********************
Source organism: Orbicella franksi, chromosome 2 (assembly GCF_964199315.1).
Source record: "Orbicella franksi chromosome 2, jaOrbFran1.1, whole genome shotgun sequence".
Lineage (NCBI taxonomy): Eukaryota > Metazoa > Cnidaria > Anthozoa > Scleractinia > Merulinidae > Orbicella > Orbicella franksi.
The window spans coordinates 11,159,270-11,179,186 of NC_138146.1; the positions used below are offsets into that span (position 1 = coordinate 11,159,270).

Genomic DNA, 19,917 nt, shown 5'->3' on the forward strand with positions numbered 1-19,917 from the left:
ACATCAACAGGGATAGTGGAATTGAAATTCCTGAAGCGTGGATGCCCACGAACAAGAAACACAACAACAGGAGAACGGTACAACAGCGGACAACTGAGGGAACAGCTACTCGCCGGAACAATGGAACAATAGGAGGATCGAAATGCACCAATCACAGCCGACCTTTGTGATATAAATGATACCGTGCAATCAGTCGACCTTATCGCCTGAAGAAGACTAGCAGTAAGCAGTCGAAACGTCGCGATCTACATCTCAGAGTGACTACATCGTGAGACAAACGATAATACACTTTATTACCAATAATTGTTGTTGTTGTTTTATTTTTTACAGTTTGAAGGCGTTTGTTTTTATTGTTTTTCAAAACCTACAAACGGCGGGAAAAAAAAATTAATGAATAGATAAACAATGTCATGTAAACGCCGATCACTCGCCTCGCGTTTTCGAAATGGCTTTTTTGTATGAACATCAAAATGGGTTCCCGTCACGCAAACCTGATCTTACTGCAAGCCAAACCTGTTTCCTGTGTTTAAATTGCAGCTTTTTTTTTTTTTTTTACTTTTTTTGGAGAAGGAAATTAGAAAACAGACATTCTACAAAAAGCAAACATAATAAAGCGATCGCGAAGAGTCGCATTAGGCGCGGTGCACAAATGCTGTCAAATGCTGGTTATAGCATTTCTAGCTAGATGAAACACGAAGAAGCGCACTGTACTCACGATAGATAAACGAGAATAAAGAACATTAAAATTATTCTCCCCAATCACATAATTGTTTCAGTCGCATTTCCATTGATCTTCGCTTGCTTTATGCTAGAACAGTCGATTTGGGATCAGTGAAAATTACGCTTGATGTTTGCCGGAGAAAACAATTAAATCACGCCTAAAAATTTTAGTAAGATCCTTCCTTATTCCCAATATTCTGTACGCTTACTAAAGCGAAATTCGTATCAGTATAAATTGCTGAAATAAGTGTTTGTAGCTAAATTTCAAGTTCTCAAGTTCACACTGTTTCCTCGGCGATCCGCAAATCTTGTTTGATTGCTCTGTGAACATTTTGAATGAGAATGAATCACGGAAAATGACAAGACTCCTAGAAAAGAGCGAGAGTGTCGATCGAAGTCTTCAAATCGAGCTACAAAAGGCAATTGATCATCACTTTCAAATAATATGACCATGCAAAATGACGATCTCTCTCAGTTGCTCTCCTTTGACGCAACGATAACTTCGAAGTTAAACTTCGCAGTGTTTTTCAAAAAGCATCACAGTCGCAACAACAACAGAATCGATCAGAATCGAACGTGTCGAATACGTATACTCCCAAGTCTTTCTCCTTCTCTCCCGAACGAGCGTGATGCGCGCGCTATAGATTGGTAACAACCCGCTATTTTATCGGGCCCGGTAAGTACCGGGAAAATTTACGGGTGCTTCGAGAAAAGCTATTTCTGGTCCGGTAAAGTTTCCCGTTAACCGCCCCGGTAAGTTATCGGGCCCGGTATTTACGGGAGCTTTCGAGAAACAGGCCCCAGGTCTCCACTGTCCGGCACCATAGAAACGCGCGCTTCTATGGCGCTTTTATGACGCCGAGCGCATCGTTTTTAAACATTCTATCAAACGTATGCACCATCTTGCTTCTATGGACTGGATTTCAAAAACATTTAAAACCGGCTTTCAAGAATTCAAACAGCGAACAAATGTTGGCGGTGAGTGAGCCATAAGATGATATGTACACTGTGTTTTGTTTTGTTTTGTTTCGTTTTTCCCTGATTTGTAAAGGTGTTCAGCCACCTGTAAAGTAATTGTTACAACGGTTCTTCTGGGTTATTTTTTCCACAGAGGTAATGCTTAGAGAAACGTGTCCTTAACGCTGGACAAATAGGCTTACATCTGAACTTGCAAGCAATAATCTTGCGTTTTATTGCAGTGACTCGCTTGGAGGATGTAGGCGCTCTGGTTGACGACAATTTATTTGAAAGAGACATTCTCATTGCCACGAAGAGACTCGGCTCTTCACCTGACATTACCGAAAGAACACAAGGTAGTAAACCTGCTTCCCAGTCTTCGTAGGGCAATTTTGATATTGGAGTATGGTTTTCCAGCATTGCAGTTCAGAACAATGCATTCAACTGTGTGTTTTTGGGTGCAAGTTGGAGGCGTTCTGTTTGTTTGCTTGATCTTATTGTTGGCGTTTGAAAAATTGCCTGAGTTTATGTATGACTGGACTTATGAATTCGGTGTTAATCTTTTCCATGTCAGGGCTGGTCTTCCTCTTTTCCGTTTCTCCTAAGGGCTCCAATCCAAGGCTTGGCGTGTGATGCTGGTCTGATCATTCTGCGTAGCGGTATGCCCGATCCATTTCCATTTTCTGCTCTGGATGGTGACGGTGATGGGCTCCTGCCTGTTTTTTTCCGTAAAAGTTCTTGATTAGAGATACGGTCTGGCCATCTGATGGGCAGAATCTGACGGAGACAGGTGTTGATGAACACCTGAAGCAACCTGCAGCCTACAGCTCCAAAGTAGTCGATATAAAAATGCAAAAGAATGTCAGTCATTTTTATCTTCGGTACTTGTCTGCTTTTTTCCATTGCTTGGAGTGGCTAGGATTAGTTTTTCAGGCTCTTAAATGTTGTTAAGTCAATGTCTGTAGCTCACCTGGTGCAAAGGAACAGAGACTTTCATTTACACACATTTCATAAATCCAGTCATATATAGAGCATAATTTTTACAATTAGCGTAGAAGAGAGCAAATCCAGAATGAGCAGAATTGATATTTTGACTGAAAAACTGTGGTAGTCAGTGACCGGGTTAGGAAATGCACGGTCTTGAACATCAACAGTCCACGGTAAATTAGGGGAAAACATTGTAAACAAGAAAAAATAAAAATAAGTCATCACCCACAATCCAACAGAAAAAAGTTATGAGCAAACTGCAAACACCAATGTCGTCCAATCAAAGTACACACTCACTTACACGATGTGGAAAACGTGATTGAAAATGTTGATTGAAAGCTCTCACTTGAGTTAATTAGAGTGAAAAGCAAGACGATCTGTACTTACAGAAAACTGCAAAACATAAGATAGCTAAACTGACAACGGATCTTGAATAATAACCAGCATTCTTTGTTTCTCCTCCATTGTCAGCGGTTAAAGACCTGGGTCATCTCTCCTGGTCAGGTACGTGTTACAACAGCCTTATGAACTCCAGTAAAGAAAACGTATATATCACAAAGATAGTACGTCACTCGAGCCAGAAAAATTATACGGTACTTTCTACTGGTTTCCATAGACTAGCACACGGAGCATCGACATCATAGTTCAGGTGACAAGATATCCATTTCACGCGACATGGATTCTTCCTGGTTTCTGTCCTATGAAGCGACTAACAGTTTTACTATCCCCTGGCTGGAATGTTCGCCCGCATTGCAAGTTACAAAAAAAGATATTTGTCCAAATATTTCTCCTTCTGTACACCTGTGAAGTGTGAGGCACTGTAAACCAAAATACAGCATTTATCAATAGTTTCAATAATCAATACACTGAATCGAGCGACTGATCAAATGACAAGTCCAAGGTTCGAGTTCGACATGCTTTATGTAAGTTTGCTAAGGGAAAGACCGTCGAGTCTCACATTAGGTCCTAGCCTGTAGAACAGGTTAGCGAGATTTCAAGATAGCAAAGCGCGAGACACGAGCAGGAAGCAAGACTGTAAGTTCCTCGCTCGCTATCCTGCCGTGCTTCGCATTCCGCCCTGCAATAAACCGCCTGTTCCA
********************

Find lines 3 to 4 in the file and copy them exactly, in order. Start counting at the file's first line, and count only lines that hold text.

Lineage (NCBI taxonomy): Eukaryota > Metazoa > Cnidaria > Anthozoa > Scleractinia > Merulinidae > Orbicella > Orbicella franksi.
The window spans coordinates 11,159,270-11,179,186 of NC_138146.1; the positions used below are offsets into that span (position 1 = coordinate 11,159,270).